Chapter 9: Marcopolo Buses

by John Veerkamp

In 1949 a company called Nicola & Cia started building wooden bus bodies on truck chassis in Caxias do Sul, Rio Grande do Sul, Brazil. A few years later the first metal bodies were turned out and by 1959 some 600 bodies had been delivered to Brazilian operators. In 1961, the first export took place, to Uruguay.

In 1968, at the São Paulo Motor Car Show, the "Marcopolo" model was presented. The success of the model was such that the company became known as Marcopolo. On August 28, 1971, the name was officially changed to "Marcopolo S.A. Carrocerias e Ônibus". The name was changed again to the simpler "Marcopolo SA" on April 27, 1992.

In 1970 Marcopolo took over local bus body builder "Carrocerias Eliziãrio", from Porto Alegre, and in 1977 "Nimbus" from Caxias do Sul. Export of CKD (completely knocked down) units for local assembly began during this decade to Venezuela, Ecuador, Chile, Peru, and Ghana. In 1981 a new plant in the Ana Rech district in Brazil was opened.

After the Marcopolo, new models were developed, such as the Marcopolo II, the Marcopolo III, the Urbano Veneza and the Marcopolo Junior, a minibus. In 1983 the Marcopolo Geração IV (Generation IV) was launched, which included the Viaggio and Paradiso long distance coaches, the Strada interurban coach, the Torino city bus and the Senior midi bus.

In 1992 the Marcopolo line was again modernized: the Geração V (Generation V) is created, again with the standard highway coach called the Viaggio (with models GV850, GV1000 and GV1150) and the luxury Paradiso (with models GV1150 and GV1450). A new interurban model was the Allegro. The popularity of the Marcopolo coaches increased considerably, both in Brazil and abroad.

In 1995 the bi-articulated Torino and the low-entry Torino city buses are launched. The bi-articulated bus is specially developed for high-platform separate high-capacity bus lanes that have become popular in Brazil over the last decade. New versions of the Paradiso were the DD1800 double decker and the LD with a low driving position. In 1998 the Volare microbus was introduced, built on a Marcopolo developed chassis. A new urban bus was the Viale.

The new "Generation 6" was presented for the year 2000. The models are completely redesigned and have an attractive and modern look. Again, various models are offered, retaining the same "Viaggio" and "Paradiso" names, though those are not mentioned as prominently anymore on the coaches themselves. The "Viaggio 1050" is the basic model. The Paradiso is offered as the 1200, 1200HD, 1350, 1550LD, and 1800DD.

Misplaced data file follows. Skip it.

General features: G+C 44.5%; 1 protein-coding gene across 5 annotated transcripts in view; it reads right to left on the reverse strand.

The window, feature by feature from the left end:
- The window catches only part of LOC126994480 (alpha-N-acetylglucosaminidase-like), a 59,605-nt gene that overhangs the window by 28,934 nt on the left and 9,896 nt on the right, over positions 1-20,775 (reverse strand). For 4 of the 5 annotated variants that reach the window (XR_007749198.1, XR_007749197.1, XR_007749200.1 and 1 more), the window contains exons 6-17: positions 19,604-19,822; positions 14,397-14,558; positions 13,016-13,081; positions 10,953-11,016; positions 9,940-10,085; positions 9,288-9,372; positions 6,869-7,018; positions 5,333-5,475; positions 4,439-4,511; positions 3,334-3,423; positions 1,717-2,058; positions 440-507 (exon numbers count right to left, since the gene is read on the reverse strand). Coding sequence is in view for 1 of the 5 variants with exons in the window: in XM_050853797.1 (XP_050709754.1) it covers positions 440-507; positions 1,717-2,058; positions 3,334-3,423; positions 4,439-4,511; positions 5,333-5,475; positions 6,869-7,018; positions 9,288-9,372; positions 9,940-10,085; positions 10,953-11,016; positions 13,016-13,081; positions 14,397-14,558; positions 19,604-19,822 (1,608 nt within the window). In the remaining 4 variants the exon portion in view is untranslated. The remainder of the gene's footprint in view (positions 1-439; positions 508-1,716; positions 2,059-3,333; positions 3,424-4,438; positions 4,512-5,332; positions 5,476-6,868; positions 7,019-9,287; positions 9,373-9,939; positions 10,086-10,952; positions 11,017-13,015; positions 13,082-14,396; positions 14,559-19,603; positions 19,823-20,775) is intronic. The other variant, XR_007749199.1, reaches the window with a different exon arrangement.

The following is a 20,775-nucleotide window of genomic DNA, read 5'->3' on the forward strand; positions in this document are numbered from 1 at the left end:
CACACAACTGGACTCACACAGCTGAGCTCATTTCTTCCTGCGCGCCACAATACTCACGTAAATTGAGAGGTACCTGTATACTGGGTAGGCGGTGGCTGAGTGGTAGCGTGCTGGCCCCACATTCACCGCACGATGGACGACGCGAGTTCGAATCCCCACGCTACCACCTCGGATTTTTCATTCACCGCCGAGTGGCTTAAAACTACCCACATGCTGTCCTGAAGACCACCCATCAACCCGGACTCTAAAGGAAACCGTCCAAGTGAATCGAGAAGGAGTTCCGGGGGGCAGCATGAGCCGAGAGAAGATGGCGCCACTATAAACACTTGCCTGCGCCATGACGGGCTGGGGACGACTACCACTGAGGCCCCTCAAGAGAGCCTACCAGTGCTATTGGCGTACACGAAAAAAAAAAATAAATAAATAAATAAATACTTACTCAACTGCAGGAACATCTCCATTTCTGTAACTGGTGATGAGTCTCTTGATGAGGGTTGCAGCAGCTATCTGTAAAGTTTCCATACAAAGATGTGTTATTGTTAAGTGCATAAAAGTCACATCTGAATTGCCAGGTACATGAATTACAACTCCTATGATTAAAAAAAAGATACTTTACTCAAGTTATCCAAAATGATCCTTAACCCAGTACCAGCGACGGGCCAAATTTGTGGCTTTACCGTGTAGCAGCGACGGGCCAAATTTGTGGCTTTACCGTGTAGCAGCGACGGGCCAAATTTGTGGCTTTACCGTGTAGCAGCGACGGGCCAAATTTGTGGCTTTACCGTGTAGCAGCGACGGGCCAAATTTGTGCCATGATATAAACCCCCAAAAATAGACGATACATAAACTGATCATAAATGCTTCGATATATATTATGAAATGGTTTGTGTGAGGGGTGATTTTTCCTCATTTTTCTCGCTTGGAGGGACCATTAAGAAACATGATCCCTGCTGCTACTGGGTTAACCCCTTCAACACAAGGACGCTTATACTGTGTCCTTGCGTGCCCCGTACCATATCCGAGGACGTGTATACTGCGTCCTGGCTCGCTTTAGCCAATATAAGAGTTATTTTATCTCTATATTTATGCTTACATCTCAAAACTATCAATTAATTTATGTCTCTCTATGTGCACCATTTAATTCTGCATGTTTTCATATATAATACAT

Latest development on the bus front in Brazil were the introduction of the low-floor Viale and an experimental Hybrid Viale.

Export has become more and more important during the 1990's. Marcopolo buses and coaches can be found all over South America and Central America, with especially the Viaggio being popular as a long distance coach. But in addition to entering the markets on its own continent, Marcopolo has pursued and active expansion policy worldwide. In 1991 a factory was opened in Coimbra, Portugal, "Marcopolo Indústria de Carrocerias S.A." In addition to the Viaggio, other models for the European and African market are produced, such as the Tricana and Caribe. While the buses are mainly sold in Portugal, the coaches have been introduced to markets such as the Netherlands and Great Britain. New versions of the Viaggio have been presented in continental Europe, called the Viaggio G II (Generation II) while in Great Britain the coach model is called the Explorer II.

In 1992, export of CKD units to Mexico began, with Dina adopting the Viaggio as their luxury coach model. After the MCI-Dina merger in 1994, the Dina Viaggio was marketed in the United States by MCI. In 1998 "Marcopolo Latinoamérica" was inaugurated, based at Rio Cuarto, Córdoba Province, Argentina. Also in the 1990's, increased export to South Africa lead to the establishment of a representation in Pietersburg, South Africa. Currently, Marcopolo is entering into the Far-East markets.

The Brazilian buses and coaches are built on Volvo, Mercedes Benz, Scania and Volkswagen chassis. In Mexico the Marcopolo body is mounted on Dina chassis. In Europe, several other chassis have been used in addition to Volvo, Scania and Mercedes, such as the Dennis Javelin, IVECO and MAN.

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